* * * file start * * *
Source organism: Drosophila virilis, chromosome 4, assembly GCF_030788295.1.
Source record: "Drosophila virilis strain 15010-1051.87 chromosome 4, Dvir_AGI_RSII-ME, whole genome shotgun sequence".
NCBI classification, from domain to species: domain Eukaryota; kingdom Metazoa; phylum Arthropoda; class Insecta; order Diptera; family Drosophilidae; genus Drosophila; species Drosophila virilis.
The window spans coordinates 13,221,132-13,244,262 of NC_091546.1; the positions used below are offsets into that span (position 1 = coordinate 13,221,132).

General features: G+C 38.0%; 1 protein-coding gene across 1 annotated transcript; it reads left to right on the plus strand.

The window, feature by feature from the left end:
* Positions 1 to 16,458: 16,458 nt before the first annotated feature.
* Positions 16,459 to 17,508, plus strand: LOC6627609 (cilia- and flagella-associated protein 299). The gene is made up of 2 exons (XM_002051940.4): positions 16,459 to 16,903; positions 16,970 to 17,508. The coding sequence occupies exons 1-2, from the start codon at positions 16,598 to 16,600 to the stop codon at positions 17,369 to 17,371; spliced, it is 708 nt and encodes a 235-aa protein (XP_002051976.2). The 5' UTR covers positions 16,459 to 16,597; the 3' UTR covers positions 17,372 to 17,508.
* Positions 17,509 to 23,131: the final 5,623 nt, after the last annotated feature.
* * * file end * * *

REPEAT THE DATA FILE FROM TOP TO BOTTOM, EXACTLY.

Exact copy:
Source organism: Drosophila virilis, chromosome 4, assembly GCF_030788295.1.
Source record: "Drosophila virilis strain 15010-1051.87 chromosome 4, Dvir_AGI_RSII-ME, whole genome shotgun sequence".
NCBI classification, from domain to species: domain Eukaryota; kingdom Metazoa; phylum Arthropoda; class Insecta; order Diptera; family Drosophilidae; genus Drosophila; species Drosophila virilis.
The window spans coordinates 13,221,132-13,244,262 of NC_091546.1; the positions used below are offsets into that span (position 1 = coordinate 13,221,132).

General features: G+C 38.0%; 1 protein-coding gene across 1 annotated transcript; it reads left to right on the plus strand.

The window, feature by feature from the left end:
* Positions 1 to 16,458: 16,458 nt before the first annotated feature.
* Positions 16,459 to 17,508, plus strand: LOC6627609 (cilia- and flagella-associated protein 299). The gene is made up of 2 exons (XM_002051940.4): positions 16,459 to 16,903; positions 16,970 to 17,508. The coding sequence occupies exons 1-2, from the start codon at positions 16,598 to 16,600 to the stop codon at positions 17,369 to 17,371; spliced, it is 708 nt and encodes a 235-aa protein (XP_002051976.2). The 5' UTR covers positions 16,459 to 16,597; the 3' UTR covers positions 17,372 to 17,508.
* Positions 17,509 to 23,131: the final 5,623 nt, after the last annotated feature.